And while filming an event at the Cannotiere rowing club, I was taken out on the Arno by one of its members. I was a little nervous about my camera being so close to the water.
What have been your hardest struggles working as a freelancer in Italy? Have you ever thought about returning to England or trying a new place?
We have had the opportunity to return to UK, but turned it down as we both want to be here.
My hardest struggle as a freelancer has nothing to do with being in Italy, but balancing my work- load with my family life which doesn’t always go smoothly, as any working parent will know too well.
I don’t know how you do it. I don’t yet have a family and I feel that way myself with just a beagle and a husband. What annoys you about Italy? Feel free to be as open as you want.
Bad manners, but they make up for it in charm.
True! What do you think of the current economic situation in Italy? Do you think Italy is doing a good enough job keeping its young talent here?
Italy MUST do more to help its young people. It’s a top issue for the election. For too many years youth unemployment has been staggeringly high, and leads to disillusionment with politics, disengagement, and one reason why support for the far-right parties is rising.
The employment laws desperately need reforming so young people can have some job security. I believe there is alot the government could do to harness the creative, dynamic energy of its young people to encourage start-ups, tax breaks, etc.
On the Facebook page “Italiani a Londra” many write of their frustrations about wanting to return home to Italy, but being unable to because of the lack of opportunities. This is very saddening.
I agree completely. I feel like there is a huge gap between those who hold long-term stable contracts…and everyone else. I see a lot of initiatives that are introduced but not properly thought out. Let’s hope something chances. Any notable differences from when you first came to Florence and now? I know it’s quite a general question but I have a feeling you are quite an observant person.
I drive in a more Italian style!
You and my husband. What advice would you give someone who might be looking to find work as a videographer in Italy?
If you are looking to be a video journalist start shooting material and offering it to local press. Remember there is always an appetite for news from Florence internationally, so pitch to news organizations abroad. It takes perseverance, as news budgets are shrinking.
Do online training courses to improve your skills. Try to get work experience with businesses. Offer material for free, but only if you feel it will lead to further work. And of course you can always publish/broadcast yourself online.
That’s great advice. As freelancers we tend to be shooting in the wind at times but it pays to have a strong, stable support community where you can bounce ideas with or ask about contract stipulations. Obviously, I know Brexit has caused a lot of fear for expats from England living abroad. I would love to know your opinion on this decision and if that might affect your family’s life in any way.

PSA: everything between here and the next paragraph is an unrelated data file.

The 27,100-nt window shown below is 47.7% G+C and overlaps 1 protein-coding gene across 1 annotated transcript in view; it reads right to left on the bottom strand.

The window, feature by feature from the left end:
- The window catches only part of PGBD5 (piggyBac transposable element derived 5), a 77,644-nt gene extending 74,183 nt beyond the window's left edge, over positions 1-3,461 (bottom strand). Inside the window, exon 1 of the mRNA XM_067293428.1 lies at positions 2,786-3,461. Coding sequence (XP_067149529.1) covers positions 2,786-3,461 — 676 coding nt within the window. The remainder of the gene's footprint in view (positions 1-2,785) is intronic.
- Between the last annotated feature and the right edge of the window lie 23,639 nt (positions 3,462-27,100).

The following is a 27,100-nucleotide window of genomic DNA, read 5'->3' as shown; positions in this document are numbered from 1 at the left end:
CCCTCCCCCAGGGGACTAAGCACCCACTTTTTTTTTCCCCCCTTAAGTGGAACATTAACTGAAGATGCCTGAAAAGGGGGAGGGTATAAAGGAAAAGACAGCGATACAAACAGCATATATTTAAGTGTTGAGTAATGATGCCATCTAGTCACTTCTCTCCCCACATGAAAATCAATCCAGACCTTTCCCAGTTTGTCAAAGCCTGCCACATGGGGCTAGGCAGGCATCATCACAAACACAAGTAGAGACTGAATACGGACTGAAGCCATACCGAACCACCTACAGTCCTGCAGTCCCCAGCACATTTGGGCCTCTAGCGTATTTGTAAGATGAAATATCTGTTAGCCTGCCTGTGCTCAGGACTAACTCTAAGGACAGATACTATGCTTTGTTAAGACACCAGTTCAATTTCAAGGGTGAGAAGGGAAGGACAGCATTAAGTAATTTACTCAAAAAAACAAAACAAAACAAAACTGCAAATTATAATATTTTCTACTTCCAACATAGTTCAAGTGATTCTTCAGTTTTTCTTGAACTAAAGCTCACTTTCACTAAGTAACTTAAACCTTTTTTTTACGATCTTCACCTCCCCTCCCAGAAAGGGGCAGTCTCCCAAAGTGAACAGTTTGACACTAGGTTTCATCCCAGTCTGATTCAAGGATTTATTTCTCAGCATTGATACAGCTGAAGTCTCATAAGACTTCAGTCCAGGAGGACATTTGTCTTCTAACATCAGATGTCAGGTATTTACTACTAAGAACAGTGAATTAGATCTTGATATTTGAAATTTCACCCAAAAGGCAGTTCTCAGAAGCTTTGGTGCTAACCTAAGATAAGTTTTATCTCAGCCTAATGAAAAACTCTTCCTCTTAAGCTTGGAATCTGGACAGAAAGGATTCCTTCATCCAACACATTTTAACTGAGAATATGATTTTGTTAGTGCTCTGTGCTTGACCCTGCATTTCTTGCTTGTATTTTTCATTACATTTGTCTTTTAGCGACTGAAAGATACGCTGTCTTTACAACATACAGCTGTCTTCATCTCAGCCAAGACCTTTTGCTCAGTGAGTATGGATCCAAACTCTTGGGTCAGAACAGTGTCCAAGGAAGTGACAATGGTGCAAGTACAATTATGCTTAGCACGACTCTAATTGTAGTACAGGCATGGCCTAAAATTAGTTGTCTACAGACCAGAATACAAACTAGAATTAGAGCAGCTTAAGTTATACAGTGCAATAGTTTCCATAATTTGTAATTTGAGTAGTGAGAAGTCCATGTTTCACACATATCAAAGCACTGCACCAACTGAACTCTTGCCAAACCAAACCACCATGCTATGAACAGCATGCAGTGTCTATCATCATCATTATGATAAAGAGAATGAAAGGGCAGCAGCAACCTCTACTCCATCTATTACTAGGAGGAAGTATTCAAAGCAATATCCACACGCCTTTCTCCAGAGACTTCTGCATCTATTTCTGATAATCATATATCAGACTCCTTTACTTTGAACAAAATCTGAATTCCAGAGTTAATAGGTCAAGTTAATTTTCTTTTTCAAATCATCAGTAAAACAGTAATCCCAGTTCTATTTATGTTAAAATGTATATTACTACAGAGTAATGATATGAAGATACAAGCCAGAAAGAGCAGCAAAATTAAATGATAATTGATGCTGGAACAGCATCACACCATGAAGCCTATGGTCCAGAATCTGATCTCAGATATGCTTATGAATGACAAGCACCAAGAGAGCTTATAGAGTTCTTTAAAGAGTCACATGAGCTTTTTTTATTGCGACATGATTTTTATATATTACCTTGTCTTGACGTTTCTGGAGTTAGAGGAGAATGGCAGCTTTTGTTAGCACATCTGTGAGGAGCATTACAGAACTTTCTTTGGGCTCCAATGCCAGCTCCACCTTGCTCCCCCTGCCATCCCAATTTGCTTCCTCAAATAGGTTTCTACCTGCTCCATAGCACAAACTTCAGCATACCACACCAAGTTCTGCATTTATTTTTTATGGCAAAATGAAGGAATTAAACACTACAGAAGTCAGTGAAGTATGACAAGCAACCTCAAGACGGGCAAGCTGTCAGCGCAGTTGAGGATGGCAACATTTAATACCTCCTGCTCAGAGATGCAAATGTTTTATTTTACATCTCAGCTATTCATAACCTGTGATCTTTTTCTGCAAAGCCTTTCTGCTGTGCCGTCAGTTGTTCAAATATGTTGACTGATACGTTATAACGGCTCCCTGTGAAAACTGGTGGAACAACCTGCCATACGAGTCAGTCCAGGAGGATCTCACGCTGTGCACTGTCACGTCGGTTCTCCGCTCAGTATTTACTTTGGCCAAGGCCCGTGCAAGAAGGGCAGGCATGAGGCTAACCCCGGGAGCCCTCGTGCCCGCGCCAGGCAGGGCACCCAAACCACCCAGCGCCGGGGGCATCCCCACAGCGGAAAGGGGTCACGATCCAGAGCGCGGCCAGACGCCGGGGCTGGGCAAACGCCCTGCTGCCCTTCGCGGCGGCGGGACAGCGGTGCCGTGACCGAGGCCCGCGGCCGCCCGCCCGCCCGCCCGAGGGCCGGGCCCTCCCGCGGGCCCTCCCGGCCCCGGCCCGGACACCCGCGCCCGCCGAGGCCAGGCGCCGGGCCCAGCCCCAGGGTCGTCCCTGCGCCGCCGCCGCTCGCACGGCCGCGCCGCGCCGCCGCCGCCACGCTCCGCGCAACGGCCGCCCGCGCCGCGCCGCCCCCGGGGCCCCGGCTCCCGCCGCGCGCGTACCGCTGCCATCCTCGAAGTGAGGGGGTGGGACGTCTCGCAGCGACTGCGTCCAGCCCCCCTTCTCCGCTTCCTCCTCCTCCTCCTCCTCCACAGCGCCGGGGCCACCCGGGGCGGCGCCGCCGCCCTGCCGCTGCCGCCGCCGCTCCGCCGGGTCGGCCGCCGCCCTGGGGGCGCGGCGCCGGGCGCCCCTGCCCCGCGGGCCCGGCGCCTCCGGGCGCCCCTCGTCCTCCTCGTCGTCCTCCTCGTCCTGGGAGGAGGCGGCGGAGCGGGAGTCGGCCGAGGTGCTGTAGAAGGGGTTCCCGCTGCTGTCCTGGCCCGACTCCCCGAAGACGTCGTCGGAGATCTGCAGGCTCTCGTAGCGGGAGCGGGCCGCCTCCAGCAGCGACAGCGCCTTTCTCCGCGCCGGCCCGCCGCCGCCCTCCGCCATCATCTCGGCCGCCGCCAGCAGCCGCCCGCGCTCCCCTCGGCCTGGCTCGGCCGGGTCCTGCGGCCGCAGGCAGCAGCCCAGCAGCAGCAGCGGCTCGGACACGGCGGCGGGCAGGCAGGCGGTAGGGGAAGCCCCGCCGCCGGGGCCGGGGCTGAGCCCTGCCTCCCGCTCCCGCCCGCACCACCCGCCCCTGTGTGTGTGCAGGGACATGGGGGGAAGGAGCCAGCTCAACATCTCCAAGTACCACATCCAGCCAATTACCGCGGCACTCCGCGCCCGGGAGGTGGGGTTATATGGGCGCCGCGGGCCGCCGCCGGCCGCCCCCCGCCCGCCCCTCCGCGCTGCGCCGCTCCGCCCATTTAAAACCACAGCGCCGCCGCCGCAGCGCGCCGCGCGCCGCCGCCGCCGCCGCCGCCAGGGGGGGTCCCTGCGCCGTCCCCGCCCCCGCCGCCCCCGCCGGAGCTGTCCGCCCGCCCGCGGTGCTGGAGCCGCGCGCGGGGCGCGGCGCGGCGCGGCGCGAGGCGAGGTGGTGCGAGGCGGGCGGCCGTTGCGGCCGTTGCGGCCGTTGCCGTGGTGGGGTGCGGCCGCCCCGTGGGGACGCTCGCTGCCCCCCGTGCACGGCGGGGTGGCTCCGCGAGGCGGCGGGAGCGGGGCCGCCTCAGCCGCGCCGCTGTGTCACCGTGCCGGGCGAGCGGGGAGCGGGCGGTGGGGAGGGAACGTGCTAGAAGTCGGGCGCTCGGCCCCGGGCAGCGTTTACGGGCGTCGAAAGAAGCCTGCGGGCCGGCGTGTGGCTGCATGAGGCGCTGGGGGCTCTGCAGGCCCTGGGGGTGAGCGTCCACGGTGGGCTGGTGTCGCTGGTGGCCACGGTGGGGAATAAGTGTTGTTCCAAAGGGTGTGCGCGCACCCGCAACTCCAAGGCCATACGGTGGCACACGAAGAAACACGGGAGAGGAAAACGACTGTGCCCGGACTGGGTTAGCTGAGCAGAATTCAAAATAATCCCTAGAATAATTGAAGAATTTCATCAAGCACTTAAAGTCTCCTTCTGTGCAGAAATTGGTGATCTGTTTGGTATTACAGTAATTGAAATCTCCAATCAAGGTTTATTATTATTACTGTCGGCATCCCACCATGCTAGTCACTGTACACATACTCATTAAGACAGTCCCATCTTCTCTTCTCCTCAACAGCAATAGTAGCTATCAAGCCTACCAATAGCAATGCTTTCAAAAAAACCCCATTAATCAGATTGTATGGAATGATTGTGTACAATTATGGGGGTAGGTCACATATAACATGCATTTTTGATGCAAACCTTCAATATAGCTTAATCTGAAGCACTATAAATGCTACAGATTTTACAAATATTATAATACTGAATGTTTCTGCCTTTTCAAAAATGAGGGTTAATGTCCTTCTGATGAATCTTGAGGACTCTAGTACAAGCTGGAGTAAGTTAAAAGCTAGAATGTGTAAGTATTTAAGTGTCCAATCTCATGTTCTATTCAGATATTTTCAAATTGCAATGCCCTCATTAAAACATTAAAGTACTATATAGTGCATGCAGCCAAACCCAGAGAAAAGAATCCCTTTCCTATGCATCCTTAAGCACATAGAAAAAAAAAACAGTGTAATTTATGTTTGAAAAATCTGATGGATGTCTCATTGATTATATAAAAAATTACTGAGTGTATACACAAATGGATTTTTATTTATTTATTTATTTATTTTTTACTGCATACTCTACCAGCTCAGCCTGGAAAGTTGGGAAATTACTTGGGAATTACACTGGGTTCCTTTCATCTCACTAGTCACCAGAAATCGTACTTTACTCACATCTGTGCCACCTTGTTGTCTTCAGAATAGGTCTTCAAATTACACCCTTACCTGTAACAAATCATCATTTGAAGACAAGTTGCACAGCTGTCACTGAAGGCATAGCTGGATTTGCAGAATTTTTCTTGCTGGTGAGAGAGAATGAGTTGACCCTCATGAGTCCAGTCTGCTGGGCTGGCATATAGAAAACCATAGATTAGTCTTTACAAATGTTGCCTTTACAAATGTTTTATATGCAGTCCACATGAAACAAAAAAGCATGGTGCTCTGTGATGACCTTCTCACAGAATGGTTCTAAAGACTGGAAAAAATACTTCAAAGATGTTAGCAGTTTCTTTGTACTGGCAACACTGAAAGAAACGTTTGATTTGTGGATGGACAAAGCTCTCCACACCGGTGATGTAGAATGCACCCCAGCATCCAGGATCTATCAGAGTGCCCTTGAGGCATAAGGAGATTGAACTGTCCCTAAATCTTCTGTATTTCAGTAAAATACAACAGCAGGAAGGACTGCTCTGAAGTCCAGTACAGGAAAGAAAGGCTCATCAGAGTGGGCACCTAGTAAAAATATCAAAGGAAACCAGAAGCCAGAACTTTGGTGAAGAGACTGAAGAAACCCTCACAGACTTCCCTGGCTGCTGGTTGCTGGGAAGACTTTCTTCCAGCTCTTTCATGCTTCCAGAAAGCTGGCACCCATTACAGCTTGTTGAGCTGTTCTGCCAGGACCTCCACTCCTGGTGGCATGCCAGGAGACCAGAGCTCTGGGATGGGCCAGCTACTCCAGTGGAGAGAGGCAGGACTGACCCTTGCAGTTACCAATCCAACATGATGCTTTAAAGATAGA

I’m very angry about Brexit. It should never have been decided by a referendum whereby 17 million people decide the future for 65 million Brits.
No one knows the details of what will happen, but I imagine the introduction of a visa system rather like the Americans have now.
My kids have British passports and I’m in the process of getting an Italian one.
Weekend escapes: where do you go when you need a break from Florence and why?
My in-laws house in a tiny village called Vellano near Pescia for chestnut/mushroom hunting, grape/olive picking, jam-making and gorging on my mother-in-law’s cooking. It’s as heavenly as it sounds.
Would it be rude to auto-invite myself to one of those meals? ;-). I’ll bring wine and some laughs (hopefully). To the person who has already seen the Uffizi, David’s nether regions and walked across the Ponte Vecchio. Can you share three special places everyone should know about in Florence/Tuscany that you personally adore?
- Saturday lunch at Trattoria Lola’s on via della Chiesa.
- My short-cut to the centre through Boboli Gardens.
- The apothecary at San Miniato al Monte where the monks make their own gelato and cosmetic face creams too.
Who knew monks could learn the art of moisturizing your face as well as partaking in Gregorian chants. Three foodie favorites and why?
In winter: Bracciola, rape and a glass of red (together.)
In summer: Pinzimonio, panzanella, semi freddo.
What can you do in Tuscany and nowhere else?
I can’t think of any other part of the world with skiing, thermal spas, mind-blowing food and wine, beaches and 7 UNESCO sites in one region.
You know I had to ask… If you had to make up a tagline for Florence according to Kirsten, what would it be?
I’d “do” my tagline in video form!